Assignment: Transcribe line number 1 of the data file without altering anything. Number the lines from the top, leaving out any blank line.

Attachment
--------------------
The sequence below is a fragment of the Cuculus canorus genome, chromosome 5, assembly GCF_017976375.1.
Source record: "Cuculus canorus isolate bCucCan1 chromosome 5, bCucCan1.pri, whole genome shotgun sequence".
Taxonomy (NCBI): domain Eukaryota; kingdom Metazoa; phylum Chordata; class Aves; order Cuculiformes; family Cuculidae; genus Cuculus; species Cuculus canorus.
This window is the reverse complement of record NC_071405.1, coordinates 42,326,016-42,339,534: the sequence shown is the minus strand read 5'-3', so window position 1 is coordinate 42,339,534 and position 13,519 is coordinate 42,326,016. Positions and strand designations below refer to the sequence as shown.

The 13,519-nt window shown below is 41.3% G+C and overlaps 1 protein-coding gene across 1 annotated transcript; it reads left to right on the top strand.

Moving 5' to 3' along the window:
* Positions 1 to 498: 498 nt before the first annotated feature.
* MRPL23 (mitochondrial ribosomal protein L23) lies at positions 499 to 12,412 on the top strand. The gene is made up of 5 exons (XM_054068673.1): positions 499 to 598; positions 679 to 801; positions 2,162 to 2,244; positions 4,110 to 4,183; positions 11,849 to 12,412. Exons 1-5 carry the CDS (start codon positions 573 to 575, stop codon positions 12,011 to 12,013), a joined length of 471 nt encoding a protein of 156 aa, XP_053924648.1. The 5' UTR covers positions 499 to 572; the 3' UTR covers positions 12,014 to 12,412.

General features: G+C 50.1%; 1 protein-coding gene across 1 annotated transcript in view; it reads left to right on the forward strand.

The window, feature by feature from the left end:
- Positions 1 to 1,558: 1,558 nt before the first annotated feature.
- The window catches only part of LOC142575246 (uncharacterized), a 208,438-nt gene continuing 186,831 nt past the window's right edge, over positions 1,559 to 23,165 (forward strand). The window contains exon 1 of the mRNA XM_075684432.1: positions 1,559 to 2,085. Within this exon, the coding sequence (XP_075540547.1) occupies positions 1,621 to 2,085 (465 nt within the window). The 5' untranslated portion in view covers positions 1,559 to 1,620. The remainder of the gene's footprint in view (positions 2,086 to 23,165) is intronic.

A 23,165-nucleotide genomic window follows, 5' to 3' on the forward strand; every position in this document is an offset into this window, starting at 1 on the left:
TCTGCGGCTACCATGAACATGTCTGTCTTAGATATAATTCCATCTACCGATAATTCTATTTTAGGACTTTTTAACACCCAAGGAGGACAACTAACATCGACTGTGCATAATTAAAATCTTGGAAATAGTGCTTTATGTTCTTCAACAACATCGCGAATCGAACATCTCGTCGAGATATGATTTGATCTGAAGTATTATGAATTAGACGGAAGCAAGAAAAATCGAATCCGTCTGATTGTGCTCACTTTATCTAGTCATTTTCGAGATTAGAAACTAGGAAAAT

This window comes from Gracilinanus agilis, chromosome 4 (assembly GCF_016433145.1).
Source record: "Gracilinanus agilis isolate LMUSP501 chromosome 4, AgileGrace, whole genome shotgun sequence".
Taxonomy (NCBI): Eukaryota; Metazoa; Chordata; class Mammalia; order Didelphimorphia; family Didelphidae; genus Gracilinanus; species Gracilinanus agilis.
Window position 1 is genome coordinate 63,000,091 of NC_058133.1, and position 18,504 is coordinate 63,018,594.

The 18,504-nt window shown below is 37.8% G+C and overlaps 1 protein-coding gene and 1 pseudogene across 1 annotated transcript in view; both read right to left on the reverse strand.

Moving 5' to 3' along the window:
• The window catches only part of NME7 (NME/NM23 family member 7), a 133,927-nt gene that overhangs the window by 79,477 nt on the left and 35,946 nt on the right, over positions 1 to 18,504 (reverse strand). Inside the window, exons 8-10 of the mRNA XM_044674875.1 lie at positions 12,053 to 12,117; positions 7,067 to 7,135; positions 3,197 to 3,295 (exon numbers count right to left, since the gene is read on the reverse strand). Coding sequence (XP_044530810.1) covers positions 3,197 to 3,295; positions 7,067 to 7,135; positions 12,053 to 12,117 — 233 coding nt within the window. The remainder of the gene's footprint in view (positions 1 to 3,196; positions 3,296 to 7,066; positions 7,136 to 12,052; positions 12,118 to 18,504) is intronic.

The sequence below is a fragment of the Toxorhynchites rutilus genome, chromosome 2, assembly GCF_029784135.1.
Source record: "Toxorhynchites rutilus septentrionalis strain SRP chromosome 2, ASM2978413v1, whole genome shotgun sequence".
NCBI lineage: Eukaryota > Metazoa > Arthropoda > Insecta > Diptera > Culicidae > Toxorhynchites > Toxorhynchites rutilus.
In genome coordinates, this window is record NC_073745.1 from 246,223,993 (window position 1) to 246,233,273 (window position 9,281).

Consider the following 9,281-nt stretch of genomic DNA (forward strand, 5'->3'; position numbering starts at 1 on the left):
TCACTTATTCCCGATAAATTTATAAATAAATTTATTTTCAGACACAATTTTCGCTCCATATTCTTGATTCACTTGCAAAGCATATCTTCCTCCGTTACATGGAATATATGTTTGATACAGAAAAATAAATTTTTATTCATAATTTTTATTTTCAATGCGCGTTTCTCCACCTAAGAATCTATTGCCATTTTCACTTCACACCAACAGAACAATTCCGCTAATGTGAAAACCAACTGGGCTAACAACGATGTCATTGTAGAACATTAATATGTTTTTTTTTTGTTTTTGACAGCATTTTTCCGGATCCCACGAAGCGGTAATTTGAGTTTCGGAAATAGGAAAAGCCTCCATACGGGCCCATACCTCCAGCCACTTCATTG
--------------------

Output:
The sequence below is a fragment of the Cuculus canorus genome, chromosome 5, assembly GCF_017976375.1.